Blunderment: Where Wonder Meets Blunder

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September 22, 2014
Author: Dr.


In a world where communication comes to us from a hundred different tributaries, and with every one of them shrieking for our attention and input, we seldom think of the stronger rule of communication – What is not said is often far more powerful than what is said.

While writing may be a solitary act, speaking and engaging are a dual-strand process; two languages going on simultaneously. These strands form communication DNA and are made up of verbal sentence structures and non-verbal emphasis. Blunders in the non-verbal world can undo every pretty word one has to say and tells far more about a person to an interviewer or client than does the slickest PR.

Avoid “Blunderment” – A combination of “wonderment” and blundering reaction can cause an interviewer or client to call the meeting to the end. This occurs especially in interviews and covers a multitude of facial expressions. These include eye rolling, tilting the head backwards or forward, or brushing one’s hand across an eyebrow or forehead. Mouth shaping; either a thin line or a round “Oh” signals two different problems. Nose scratching conveys a separate frantic response, as do wide or narrowed eyes.

Remember, we are civilized but at the same point – non-verbal sight cuing is a language of power and dominance and is inherent in our very core. Hostility or pleasure are generated far more by non-verbal communication than by verbal “assurances” and a skilled interviewer or sales executive will know how to read the non-verbal text.

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Let us take a look at “Blunderment” – that sense of wonder that signals approval or disapproval without a word being spoken:

Eye rolling – This seems obvious but even a slight roll or jerk betrays annoyance or disapproval and is easily seen. Make your eyes look straight ahead, staying focused on the interviewer or the client and moving slightly up and down to demonstrate your focus on that person. Narrowed eyes signal distrust, wide eyes signal gullibility. Eyes must always remain natural.

Head-tilting. No, you can’t sit like a manikin, but tilting your head backwards looks as if you are trying to get away or doubt what you heard. Tilting your head forward (what we call the “over the glasses” look) has a parental message of disapproval or ensuing punishment. Both generate distance or hostility.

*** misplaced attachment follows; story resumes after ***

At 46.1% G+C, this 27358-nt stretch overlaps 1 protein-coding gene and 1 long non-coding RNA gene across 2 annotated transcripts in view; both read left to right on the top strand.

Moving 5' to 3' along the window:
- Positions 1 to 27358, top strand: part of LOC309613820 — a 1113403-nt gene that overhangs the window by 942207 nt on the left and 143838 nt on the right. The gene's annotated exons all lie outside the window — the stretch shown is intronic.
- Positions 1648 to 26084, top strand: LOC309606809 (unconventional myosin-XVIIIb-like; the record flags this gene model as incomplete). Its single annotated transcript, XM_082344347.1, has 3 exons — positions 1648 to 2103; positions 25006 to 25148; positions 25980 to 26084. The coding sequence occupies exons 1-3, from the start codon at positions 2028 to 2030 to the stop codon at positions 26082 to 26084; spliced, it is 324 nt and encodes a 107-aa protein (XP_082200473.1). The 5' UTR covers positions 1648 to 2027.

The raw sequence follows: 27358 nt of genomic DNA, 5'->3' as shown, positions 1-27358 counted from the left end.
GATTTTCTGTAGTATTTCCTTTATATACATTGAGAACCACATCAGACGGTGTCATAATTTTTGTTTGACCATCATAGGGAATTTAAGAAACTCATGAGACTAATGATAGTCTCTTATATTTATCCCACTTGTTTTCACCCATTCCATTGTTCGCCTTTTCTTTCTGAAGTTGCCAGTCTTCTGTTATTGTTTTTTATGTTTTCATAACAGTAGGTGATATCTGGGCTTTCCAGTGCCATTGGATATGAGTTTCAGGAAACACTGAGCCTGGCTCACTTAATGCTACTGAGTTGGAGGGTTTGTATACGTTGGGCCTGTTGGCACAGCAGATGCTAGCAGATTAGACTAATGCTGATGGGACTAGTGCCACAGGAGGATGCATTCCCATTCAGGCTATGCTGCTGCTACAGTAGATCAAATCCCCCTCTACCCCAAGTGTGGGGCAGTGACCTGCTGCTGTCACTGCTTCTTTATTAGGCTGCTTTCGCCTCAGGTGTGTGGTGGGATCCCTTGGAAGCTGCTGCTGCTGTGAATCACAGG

If you need to move your head, turn it sideways slightly, making note of the office as if preparing to compliment a picture or a fishing trophy. Slight movements this way will be appreciated as it will be perceived that you are “taking in the corporate culture” of the office space, as well as recognizing personal traits (an avid fisherman or golfer or photographer) of the person with whom you are speaking.

Brushing/stroking your face. Avoid this. If an itch on the nose is unavoidable, just give it one good scratch and carry on. Running your hand across your forehead or scratching it signals stress; rubbing your eyes signals tiredness, excessive hands-to-face movement signals a lack of attention (or hygiene).

The mouth says it all without saying a word. A tight lipped, bloodless smile or straight line says “I’m unhappy with what I just heard” A mouth that shapes itself into an “o” or when the cheeks are drawn in signals confusion and indicates that you “can’t move with quick change or problem solving.”

The non-verbal rule? Natural is the key word. Attentiveness is not in a poker face but in your most natural sense of self. If you hear something you don’t like, file it away and address it later when you’re alone, making all of the facial expressions you wish.

Avoiding “Blunderment” is a balance between a “poker face” (too severe and robotic to be effective in mutual benefice communication), and your natural ease of self. The smile you give your puppy or kitty at the door when you get home is the smile you should give your interviewer or client.

There are many more non-verbal cues that engage most of our body. Keep in mind that if you think the Oxford English Dictionary is huge – the non-verbal catalogue is every bit as big and its etymology – (origins), can make or break a deal. Your non-verbal sight clues are powerful.

Non-verbal language ismind reading and it says much more than the softest phrase ever written.

T.E.       


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